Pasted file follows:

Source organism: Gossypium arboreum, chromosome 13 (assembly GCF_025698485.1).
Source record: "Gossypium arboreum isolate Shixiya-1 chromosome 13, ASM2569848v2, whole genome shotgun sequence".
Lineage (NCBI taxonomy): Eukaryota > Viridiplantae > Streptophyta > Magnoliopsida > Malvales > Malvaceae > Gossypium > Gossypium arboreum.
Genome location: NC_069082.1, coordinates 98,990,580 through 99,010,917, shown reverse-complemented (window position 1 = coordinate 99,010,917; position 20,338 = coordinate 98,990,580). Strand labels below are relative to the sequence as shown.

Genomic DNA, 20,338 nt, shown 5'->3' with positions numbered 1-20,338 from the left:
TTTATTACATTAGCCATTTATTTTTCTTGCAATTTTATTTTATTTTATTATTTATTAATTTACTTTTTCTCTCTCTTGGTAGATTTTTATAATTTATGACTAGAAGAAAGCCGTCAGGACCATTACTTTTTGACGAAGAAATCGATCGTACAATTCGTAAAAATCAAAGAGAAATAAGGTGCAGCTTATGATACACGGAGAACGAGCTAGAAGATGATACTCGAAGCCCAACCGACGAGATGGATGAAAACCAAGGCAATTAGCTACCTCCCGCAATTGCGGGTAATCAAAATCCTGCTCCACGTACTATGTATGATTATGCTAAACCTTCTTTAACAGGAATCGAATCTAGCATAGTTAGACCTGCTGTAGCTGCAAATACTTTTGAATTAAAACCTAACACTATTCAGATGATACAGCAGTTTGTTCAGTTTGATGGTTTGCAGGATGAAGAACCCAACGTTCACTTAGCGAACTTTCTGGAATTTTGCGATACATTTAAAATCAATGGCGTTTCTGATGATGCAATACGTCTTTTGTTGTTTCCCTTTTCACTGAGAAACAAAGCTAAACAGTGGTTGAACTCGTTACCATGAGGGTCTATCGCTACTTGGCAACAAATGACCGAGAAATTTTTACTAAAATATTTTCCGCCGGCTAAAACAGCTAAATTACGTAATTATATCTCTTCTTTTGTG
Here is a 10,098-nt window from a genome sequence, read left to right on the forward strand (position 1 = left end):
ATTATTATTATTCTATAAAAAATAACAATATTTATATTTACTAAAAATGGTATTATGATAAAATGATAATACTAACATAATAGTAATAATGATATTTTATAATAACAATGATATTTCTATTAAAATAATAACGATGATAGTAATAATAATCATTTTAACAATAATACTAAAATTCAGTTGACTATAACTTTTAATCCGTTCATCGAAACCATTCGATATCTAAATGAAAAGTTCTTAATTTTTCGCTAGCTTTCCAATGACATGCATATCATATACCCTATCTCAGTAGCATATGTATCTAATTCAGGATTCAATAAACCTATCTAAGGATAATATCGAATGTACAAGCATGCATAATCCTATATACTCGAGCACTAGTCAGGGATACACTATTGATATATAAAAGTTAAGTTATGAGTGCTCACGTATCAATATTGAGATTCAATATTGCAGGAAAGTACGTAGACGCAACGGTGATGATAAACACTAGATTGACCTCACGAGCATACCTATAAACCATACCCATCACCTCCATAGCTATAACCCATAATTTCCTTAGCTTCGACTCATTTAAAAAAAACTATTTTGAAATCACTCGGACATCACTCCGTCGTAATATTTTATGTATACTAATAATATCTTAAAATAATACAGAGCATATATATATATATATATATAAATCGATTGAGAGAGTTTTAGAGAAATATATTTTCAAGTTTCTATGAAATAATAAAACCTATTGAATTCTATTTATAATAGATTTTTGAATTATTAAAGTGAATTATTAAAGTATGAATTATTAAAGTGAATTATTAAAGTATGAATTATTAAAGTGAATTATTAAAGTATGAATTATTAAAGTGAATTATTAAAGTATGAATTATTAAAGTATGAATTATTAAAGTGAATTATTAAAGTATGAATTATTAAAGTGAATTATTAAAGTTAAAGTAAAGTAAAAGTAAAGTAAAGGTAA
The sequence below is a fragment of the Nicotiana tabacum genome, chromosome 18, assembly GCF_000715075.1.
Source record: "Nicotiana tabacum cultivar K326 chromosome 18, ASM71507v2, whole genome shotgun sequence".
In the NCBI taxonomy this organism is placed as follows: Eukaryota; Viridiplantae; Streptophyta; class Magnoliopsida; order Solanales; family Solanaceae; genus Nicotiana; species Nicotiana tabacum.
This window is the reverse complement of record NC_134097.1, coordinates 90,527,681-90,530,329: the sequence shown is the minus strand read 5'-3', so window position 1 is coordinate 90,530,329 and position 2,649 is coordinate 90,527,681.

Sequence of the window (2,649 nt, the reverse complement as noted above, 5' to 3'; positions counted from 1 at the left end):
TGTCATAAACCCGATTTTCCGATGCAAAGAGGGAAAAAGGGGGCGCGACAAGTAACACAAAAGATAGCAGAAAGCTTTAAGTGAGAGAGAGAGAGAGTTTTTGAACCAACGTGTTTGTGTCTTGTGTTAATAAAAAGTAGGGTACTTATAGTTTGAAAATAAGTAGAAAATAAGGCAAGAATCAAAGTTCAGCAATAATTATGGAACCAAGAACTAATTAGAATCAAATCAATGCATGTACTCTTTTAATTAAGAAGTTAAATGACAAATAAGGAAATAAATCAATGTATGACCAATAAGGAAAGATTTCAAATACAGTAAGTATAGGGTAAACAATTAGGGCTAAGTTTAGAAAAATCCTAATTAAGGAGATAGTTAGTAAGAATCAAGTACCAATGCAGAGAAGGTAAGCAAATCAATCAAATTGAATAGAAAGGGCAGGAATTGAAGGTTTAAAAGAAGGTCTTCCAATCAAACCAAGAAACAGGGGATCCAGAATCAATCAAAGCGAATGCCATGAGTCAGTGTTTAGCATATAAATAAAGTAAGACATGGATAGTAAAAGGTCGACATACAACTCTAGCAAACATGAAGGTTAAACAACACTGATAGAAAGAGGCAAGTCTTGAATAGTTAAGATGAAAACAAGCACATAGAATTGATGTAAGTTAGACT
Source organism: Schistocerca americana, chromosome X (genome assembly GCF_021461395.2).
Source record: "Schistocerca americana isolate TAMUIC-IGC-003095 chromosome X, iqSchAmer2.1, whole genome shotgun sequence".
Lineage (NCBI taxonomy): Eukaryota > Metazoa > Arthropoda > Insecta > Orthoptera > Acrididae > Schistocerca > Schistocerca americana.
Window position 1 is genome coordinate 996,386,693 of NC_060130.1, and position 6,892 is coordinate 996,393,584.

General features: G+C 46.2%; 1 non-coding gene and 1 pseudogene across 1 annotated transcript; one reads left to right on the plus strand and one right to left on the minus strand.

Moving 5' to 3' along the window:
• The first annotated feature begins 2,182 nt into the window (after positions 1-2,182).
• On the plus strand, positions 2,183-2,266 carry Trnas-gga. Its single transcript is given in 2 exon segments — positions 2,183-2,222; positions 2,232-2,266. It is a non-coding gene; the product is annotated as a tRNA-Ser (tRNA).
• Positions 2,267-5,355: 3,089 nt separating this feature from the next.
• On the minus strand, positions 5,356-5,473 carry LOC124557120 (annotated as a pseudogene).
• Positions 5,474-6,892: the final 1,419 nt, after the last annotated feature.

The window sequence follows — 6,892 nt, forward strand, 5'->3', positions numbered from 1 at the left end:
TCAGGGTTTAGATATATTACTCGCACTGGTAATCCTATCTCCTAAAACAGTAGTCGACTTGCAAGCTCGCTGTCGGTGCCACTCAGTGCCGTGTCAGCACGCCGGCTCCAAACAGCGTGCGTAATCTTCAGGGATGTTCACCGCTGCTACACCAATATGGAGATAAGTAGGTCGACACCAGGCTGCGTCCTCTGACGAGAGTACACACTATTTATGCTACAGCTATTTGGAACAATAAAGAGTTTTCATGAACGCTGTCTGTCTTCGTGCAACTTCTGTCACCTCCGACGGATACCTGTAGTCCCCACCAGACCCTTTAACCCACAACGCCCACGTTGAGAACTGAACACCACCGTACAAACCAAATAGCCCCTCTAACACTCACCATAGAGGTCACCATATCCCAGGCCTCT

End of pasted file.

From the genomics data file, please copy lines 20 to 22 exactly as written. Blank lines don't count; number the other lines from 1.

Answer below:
Moving 5' to 3' along the window:
• The first annotated feature begins 2,182 nt into the window (after positions 1-2,182).
• On the plus strand, positions 2,183-2,266 carry Trnas-gga. Its single transcript is given in 2 exon segments — positions 2,183-2,222; positions 2,232-2,266. It is a non-coding gene; the product is annotated as a tRNA-Ser (tRNA).